to the 16th Edition IEE Regulations

chapter 5

chapter 6

  5.1 - The earthing principle 5.6 - Protective multiple earthing (PME)
  5.2 - Earthing Systems 5.7 - Earthed concentric wiring
  5.3 - Earth fault loop impedance 5.8 - Other protection methods
5.4 - Protective conductors 5.9 - Residual current devices (RCDs)
5.5 - Earth electrodes

5.10 - Combined functional and protective

5.8.2 - Non-conducting location

The non-conducting location is a special arrangement where there is no earthing
or protective system because:

1. - there is nothing which needs to be earthed

2. - exposed conductive parts are arranged so that it is impossible to touch two of them, or an exposed conducting part and an extraneous conductive part, at the same time. The distance between the parts must be at least 2 m, or 1.25 m if they are out of arm's reach. An alternative is to erect suitable obstacles, or to insulate the extraneous conductive parts.

Examples of extraneous conductive parts are water and gas pipes, structural steelwork, and even floors and walls which are not covered with insulating material. Insulation tests on floors and walls are considered in {8.5.2}. There must be no socket outlets with earthing contacts in a non-conducting location. This type of installation could cause danger if earthed metal were introduced in the form of a portable appliance fed by a lead from outside the location.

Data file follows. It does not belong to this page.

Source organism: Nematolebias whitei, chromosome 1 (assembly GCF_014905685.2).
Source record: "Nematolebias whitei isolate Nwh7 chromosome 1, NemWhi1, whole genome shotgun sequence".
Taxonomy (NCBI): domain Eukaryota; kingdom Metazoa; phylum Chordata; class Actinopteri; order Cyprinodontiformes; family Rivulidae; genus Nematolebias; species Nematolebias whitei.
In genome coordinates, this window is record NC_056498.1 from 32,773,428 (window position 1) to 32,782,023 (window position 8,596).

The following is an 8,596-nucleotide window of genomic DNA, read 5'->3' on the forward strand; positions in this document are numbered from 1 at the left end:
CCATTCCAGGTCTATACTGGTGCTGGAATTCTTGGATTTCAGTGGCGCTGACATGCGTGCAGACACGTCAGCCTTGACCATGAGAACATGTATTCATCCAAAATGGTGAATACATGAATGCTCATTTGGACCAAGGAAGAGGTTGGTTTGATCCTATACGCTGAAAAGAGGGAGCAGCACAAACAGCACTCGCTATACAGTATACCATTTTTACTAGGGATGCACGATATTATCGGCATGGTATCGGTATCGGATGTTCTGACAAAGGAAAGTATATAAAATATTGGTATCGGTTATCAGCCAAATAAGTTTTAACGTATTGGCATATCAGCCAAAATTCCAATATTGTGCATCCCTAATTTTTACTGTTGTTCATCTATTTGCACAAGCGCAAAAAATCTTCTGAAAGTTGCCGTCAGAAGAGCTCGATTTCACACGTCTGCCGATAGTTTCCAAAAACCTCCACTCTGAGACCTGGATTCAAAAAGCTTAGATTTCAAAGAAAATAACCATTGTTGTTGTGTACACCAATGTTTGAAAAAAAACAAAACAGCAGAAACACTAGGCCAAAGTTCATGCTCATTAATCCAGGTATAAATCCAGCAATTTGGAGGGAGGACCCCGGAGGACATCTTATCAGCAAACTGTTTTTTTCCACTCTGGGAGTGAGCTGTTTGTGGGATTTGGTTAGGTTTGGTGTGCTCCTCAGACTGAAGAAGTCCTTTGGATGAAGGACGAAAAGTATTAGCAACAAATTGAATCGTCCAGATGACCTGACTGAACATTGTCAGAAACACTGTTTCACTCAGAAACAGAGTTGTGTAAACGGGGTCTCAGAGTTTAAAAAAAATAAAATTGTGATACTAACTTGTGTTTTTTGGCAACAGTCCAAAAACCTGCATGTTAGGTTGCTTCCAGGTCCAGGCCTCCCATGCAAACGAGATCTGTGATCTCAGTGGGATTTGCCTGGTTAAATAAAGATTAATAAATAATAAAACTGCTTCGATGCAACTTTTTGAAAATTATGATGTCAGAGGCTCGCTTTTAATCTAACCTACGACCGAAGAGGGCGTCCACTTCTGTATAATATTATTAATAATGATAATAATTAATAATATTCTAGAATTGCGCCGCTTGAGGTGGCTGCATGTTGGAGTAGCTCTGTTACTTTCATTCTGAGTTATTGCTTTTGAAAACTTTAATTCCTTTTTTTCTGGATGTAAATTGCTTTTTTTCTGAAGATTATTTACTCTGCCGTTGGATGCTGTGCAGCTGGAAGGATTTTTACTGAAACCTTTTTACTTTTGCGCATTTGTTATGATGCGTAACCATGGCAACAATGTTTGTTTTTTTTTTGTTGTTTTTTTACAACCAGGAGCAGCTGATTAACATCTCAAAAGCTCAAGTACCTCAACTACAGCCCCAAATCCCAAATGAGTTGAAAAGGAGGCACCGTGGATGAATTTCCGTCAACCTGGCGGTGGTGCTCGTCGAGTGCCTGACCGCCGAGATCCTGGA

The potential reached by exposed metalwork within the situation is of no importance because it is never possible to touch two pieces of metalwork with differing voltage levels at the same time. Care must be taken, however, to make sure that a possible high potential cannot be transmitted outside the situation by the subsequent installation of a conductor such as a water or gas pipe. A notice must be erected to state that a non-conducting location exists, and giving details of the person in charge who alone will authorise any work to be undertaken in, or will authorise any equipment to be taken into, the location. If two faults to exposed conductive parts occur from conductors at different potentials (such as a phase and a neutral) and there is a defective bonding system, dangerous potential differences could occur between exposed conductive parts. To prevent this possibility, double pole fuses or circuit breakers must provide overload protection in non-conducting locations.

Non-conducting locations are unusual, and their use must be limited to situations where there is continuous and proper supervision to ensure that the requirements are fully met and are properly maintained. This type of installation should only be considered after consulting a fully qualified electrical engineer.



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Extracted from The Electricians Guide Fifth Edition
by John Whitfield
Published by EPA Press Click Here to order your Copy

Click here for list of abbreviations